Have you heard of “rubber ducking”?
Rubber ducking is a debugging technique where a programmer explains their code or problem out loud to a rubber duck or an inanimate object. The act of verbalizing the issue often helps clarify thoughts and identify errors in the code.
While I’ve never actually talked to a rubber duck, I have practiced various forms of rubber ducking. For example, when working through a tough programming problem, I’ll take a walk and actually verbalize a path to the solution, whether in my head or muttering under my breath. It helps.
There’s another form of rubber ducking that not only helps you work through your own problems, but holds the potential to help others as well. And that’s what I like to call, “Rubber Ducking via YouTube” (RDVYT).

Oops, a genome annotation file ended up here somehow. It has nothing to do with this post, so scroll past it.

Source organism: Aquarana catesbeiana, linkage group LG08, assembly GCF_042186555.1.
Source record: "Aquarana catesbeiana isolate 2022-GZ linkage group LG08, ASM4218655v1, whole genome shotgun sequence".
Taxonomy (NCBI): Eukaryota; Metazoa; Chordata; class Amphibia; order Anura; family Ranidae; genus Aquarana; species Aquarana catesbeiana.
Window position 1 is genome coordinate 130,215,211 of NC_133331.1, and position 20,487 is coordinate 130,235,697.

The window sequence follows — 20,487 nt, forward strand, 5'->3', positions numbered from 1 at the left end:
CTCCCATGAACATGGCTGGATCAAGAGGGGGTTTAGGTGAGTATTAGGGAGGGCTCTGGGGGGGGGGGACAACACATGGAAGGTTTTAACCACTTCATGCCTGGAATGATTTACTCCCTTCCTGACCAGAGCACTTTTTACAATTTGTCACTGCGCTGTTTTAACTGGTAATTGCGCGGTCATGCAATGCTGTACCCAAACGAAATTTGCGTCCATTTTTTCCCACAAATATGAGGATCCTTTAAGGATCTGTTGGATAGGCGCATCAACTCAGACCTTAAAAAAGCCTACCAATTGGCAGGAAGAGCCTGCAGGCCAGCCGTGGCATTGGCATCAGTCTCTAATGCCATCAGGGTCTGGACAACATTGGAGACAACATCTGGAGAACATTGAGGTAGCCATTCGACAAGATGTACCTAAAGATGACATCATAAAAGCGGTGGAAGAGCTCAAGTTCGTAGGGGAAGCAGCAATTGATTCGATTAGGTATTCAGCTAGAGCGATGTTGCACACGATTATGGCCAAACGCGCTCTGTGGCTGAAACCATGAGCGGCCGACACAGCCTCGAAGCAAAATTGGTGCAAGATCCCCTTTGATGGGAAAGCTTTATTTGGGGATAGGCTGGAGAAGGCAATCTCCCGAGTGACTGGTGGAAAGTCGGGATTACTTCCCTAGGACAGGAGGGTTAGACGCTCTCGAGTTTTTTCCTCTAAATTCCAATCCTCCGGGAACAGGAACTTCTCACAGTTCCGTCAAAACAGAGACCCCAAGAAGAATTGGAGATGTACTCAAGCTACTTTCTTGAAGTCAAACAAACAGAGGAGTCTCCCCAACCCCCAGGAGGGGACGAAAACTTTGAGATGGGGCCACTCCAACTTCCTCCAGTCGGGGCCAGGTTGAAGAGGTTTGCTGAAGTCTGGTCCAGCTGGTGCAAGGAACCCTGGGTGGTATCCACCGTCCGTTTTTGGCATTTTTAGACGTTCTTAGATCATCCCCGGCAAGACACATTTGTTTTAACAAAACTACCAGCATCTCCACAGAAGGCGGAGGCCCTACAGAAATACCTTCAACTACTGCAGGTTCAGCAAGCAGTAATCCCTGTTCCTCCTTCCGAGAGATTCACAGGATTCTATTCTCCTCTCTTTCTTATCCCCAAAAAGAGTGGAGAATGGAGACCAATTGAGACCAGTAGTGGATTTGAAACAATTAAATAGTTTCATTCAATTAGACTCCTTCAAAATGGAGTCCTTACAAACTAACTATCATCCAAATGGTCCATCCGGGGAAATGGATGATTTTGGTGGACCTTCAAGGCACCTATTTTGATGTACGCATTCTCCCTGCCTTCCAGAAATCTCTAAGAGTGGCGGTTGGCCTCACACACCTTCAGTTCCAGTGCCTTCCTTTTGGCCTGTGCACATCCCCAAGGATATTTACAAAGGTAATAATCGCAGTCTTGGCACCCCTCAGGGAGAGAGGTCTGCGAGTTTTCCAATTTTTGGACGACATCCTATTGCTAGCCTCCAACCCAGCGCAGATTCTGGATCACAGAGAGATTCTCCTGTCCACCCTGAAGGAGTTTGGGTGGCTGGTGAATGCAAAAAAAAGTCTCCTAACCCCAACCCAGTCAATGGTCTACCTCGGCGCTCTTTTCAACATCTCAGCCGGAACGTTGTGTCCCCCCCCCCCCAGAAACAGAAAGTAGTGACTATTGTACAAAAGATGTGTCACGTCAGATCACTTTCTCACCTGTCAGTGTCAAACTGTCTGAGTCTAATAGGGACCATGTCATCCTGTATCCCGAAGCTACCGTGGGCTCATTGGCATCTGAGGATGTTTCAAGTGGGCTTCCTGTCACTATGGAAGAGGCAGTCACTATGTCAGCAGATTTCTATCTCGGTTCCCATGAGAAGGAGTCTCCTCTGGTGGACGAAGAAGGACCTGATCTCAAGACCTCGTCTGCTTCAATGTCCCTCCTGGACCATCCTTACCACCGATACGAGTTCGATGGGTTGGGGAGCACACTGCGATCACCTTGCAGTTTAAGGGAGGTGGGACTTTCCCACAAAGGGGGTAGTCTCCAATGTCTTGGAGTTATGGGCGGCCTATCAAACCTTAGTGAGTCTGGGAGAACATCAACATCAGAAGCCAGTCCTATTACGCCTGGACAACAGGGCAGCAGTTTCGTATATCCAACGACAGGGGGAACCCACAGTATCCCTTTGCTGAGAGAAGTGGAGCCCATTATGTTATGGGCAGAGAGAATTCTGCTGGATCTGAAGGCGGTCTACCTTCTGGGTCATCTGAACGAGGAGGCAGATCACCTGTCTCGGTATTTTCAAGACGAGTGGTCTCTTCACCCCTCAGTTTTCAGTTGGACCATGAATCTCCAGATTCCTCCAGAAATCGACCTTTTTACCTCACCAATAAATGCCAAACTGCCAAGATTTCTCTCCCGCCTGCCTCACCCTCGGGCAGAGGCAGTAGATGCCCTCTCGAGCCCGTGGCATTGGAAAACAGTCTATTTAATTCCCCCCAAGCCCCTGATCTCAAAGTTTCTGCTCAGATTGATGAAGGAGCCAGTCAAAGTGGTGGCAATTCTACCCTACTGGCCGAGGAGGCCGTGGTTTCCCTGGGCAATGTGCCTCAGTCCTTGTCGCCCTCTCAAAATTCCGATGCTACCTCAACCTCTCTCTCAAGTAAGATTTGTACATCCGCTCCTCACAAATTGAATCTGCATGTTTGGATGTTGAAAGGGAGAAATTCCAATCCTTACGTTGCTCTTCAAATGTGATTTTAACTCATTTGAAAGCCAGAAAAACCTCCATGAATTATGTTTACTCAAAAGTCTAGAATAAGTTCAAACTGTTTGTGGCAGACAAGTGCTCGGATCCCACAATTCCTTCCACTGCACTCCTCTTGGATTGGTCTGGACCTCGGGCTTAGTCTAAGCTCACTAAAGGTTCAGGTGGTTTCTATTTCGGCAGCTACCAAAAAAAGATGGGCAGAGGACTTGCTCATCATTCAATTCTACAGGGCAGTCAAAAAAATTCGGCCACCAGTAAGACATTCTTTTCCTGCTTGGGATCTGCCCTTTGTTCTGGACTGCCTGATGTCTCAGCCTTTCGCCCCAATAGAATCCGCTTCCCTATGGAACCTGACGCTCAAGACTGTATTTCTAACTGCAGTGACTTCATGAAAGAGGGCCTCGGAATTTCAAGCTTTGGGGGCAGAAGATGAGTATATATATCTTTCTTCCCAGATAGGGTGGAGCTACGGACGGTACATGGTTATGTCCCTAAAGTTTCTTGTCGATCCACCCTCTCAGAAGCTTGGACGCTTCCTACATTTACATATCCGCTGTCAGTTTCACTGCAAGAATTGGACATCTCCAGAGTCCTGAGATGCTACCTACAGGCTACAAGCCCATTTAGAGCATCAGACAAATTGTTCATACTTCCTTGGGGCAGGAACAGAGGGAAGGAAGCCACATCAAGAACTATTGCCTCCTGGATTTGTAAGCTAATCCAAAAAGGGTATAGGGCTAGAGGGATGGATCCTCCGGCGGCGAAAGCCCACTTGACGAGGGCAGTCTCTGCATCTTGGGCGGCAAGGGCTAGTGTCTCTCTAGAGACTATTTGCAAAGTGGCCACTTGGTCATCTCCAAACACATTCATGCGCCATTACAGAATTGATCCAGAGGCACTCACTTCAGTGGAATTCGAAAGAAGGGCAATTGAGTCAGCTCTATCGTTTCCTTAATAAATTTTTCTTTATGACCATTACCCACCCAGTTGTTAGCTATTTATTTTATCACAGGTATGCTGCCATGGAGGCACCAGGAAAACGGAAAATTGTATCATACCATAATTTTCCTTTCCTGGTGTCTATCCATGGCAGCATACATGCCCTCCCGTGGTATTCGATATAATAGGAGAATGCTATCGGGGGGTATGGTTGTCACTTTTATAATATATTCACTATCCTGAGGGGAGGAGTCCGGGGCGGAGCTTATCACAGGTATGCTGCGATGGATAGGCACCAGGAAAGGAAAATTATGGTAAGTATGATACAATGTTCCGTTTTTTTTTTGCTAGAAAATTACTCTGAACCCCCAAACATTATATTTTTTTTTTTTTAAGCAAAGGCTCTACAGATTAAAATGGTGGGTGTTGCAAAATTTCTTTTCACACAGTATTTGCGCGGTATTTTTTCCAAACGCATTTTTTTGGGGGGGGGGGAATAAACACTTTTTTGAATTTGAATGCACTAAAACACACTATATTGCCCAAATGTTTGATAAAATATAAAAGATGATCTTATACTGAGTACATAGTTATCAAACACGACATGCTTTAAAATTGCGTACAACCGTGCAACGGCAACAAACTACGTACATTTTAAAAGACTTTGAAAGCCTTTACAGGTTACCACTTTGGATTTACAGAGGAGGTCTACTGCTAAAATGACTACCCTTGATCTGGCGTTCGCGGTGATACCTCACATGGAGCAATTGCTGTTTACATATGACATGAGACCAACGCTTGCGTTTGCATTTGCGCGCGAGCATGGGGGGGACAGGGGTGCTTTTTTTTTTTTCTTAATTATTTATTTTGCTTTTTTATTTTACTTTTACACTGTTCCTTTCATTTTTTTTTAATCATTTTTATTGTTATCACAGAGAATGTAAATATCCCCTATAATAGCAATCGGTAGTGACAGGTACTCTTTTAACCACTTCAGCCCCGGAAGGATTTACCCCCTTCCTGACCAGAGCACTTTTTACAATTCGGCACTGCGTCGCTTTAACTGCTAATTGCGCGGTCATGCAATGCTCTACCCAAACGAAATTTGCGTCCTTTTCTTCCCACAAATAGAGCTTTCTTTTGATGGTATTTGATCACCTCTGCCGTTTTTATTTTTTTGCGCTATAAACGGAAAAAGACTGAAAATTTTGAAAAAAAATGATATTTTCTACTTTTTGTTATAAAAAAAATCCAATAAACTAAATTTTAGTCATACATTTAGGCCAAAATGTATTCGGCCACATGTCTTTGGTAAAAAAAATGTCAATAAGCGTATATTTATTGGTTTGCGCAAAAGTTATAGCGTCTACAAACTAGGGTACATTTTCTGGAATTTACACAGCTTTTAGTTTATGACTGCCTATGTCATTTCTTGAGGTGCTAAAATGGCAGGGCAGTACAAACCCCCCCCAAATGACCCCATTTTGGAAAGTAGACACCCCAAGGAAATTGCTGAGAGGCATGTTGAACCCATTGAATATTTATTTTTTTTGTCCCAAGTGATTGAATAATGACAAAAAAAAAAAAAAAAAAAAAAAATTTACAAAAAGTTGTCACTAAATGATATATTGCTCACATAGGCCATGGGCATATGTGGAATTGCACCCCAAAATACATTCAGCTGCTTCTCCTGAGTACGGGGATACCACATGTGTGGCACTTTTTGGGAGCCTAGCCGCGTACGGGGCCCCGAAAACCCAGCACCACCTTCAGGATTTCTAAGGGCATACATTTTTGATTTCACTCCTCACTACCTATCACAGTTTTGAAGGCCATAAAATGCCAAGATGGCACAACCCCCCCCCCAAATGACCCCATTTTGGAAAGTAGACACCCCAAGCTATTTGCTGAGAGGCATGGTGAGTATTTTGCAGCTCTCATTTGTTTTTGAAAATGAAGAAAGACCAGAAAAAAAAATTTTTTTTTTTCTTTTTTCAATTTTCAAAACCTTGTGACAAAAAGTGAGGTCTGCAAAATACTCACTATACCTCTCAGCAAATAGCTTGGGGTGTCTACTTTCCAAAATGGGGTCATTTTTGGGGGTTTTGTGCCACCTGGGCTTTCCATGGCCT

RDVYT is basically the same as classic rubber ducking, but instead of spouting off to an inanimate object, you do it in front of a camera. Combine that with a bit of desktop capture, so that you can exhibit your code, and you have something that other people might actually benefit from.
You’ve got decades of experience as a programmer, don’t let all that brainstorming live and die inside the confines of your cranium, let the world see the engineering process at work. Somebody may actually benefit from it.
And to take it a bit further, if you’re a shy person who wants to improve their visual and verbal communication skills, RDVYT is good for that as well. So it potentially kills three birds with one stone.